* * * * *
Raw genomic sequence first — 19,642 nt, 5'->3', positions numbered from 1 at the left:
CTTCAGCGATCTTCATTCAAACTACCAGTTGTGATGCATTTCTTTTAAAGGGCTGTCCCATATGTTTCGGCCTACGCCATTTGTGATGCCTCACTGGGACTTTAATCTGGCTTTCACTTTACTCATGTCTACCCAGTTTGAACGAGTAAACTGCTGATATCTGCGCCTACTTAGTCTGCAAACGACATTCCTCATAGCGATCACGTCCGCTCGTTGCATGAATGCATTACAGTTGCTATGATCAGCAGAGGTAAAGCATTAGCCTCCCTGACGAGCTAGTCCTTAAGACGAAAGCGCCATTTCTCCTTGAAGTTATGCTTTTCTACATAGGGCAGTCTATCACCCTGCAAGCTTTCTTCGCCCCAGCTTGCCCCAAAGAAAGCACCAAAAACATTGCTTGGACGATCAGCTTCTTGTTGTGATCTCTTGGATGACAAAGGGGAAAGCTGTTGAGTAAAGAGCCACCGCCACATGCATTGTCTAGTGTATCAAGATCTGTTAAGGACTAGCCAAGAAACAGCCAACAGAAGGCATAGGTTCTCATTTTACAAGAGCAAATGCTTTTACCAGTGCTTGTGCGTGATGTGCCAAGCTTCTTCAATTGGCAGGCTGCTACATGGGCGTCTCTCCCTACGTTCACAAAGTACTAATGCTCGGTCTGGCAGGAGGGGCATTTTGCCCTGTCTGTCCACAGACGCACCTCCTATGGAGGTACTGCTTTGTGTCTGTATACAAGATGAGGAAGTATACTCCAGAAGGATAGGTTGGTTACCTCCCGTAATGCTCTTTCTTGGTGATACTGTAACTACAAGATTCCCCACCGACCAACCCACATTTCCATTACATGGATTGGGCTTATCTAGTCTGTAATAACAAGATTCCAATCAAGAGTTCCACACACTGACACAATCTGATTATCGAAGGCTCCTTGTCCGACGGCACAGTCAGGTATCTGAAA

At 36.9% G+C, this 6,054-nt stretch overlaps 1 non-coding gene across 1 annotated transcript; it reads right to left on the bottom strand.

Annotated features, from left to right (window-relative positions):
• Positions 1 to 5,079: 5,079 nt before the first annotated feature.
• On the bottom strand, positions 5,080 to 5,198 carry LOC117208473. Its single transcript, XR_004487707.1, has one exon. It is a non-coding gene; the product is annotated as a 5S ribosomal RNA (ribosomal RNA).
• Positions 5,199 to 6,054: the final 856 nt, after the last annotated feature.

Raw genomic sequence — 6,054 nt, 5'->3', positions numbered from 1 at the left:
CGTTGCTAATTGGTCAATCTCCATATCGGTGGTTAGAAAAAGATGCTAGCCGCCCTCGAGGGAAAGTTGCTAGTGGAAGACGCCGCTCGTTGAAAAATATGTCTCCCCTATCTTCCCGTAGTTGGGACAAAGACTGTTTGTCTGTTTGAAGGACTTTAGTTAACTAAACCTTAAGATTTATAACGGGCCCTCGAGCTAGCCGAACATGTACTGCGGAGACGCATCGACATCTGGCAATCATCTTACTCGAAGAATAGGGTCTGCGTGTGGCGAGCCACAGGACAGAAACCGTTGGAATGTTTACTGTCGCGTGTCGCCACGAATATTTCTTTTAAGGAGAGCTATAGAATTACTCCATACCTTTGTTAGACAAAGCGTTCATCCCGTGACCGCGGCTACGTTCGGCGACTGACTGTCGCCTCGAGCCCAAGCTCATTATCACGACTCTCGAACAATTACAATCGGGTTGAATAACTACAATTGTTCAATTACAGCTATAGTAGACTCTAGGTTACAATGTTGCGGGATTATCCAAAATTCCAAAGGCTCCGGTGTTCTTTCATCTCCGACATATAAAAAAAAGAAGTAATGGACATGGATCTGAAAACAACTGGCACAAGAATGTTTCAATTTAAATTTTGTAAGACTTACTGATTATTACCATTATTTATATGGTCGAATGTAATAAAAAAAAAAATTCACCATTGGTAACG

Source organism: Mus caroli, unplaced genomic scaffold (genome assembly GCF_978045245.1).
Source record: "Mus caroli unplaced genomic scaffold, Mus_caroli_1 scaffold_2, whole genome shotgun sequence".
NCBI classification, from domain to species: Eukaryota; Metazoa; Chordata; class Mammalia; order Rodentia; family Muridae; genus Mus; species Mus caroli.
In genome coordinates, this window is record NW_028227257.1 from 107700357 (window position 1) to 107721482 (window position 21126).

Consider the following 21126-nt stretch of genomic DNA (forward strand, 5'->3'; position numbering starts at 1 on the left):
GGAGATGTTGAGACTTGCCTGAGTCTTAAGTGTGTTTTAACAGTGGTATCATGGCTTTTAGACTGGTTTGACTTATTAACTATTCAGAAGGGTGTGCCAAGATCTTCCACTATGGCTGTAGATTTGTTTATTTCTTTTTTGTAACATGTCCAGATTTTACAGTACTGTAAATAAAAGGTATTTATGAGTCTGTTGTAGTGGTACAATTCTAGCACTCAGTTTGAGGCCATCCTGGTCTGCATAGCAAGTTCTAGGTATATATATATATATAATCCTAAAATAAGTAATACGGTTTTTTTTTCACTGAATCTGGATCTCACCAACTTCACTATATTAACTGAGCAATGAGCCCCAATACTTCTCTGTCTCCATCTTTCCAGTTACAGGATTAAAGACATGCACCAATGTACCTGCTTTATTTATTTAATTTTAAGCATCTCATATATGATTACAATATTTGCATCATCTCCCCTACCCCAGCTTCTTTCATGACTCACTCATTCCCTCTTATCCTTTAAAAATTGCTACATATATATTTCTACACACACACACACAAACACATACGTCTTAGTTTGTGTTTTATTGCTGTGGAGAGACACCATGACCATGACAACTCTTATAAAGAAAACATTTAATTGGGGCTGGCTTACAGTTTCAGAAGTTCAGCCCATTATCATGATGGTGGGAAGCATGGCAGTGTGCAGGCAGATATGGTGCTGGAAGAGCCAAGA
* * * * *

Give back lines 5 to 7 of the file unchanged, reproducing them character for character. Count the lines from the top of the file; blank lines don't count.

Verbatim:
• Positions 1 to 5,079: 5,079 nt before the first annotated feature.
• On the bottom strand, positions 5,080 to 5,198 carry LOC117208473. Its single transcript, XR_004487707.1, has one exon. It is a non-coding gene; the product is annotated as a 5S ribosomal RNA (ribosomal RNA).
• Positions 5,199 to 6,054: the final 856 nt, after the last annotated feature.